Monday, August 01, 2011

Authority to initiate discipline for just cause implies the imposition of a “just penalty”

Authority to initiate discipline for just cause implies the imposition of a “just penalty”
Boston Med. Center v Local 285, 260 F.3d 16


Many collective bargaining agreements provide that an employee may be disciplined “for just cause.” However, few contracts define “just cause.”


In the Boston Medical Center [BMC] case, the U.S. Circuit Court of Appeals addressed the application of a negotiated agreement that permitted an employer to discipline employees for just cause. Its conclusion: the term just cause not only applies in initiating disciplinary action against an employee; it also encompasses the concept of imposing a “just penalty” based on the offense or offenses for which the employee is found guilty.


Katherine Hartney, a registered nurse [RN] employed by BMC for some ten years, was terminated following the death of an infant under her care. BMC's action was based on its determination that Hartney “engaged in serious substandard nursing practices” in caring for the infant.


The Union grieved Hartney's discharge to arbitration. The arbitrator ruled that BMC violated the collective bargaining agreement because it terminated Hartney without just cause. She reinstated Hartney and reduced the penalty imposed by BMC from discharge to an unpaid, nine-month suspension without pay. BMC attempted to have the arbitration award vacated.


The issues submitted to the arbitrator:


1. Did the Hospital violate Article XV of the collective bargaining agreement when it terminated the grievant, Katherine Hartney, on October 2, 1998?; and


2. If so, what shall be the remedy?” Article XV of the collective bargaining agreement provides: “No RN who has completed his/her probationary period shall be disciplined or discharged except for just cause.”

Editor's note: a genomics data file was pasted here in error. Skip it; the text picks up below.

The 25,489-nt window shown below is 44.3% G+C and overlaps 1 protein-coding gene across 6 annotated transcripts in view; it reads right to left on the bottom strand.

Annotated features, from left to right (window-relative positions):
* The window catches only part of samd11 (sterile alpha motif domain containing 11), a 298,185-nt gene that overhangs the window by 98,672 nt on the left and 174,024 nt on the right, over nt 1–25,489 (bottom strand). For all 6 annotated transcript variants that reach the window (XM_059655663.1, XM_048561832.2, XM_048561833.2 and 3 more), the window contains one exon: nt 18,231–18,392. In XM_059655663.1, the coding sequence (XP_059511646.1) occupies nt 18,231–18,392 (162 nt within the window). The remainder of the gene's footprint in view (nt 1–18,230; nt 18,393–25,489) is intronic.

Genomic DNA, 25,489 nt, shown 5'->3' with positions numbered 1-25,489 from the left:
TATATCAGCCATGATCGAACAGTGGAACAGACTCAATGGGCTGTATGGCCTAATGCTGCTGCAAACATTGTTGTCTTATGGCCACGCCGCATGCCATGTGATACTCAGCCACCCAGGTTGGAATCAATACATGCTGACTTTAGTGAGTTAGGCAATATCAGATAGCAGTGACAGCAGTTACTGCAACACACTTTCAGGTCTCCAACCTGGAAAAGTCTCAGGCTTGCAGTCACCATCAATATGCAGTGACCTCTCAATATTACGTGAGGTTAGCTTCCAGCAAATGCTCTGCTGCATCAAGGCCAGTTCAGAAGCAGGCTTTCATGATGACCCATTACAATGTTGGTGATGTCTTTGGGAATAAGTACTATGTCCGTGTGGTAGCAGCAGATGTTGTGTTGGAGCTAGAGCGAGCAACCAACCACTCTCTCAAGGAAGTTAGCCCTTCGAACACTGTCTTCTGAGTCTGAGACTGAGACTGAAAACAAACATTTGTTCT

The arbitrator concluded that “there is just cause for the imposition of discipline in this matter but ... discharge is too harsh a penalty for an employee with an unblemished record of employment for nearly ten years.” In considering the appropriate penalty, the arbitrator said that:


“While [Article XV] makes no explicit reference to progressive discipline, it references 'just cause,' a concept which encompasses both liability for the action(s) charged and fairness in the amount of discipline imposed.”


BMC was ordered to reinstate Hartney, without back pay, and directed Hartney to participate in a remedial educational program as part of the reinstatement process.


The Circuit Court decided that the plain language of Article XV, requiring just cause before an RN is disciplined or discharged, contemplates a range of disciplinary penalty responses. The court said that it agreed with the arbitrator's rationale that the concept of just cause requires a close relationship between the employee's misconduct and the employer's response along that disciplinary range.


Thus, said the court, the arbitrator was free to conclude that there was no just cause for discharging Hartney, but that there was just cause for imposing a lesser disciplinary penalty. In other words, it was appropriate for the arbitrator to conclude that the employer's right to discipline an employee for just cause was subject to consideration of a just penalty as well. This concept has been recognized by New York State's Court of Appeals in Pell v Board of Education, 34 NY2d 222.

In reversing the district court's judgment granting summary judgment in favor of BMC, the Circuit Court said that it did not minimize in any way the tragic death of the infant. However, the court explained, BMC signed a collective bargaining agreement containing an arbitration clause conveying substantial authority to the arbitrator to decide whether there is just cause for discharge. If, said the Circuit Court, BMC wants to reserve more “disciplinary authority” to itself, it may attempt to do so during its next round of contract negotiations.

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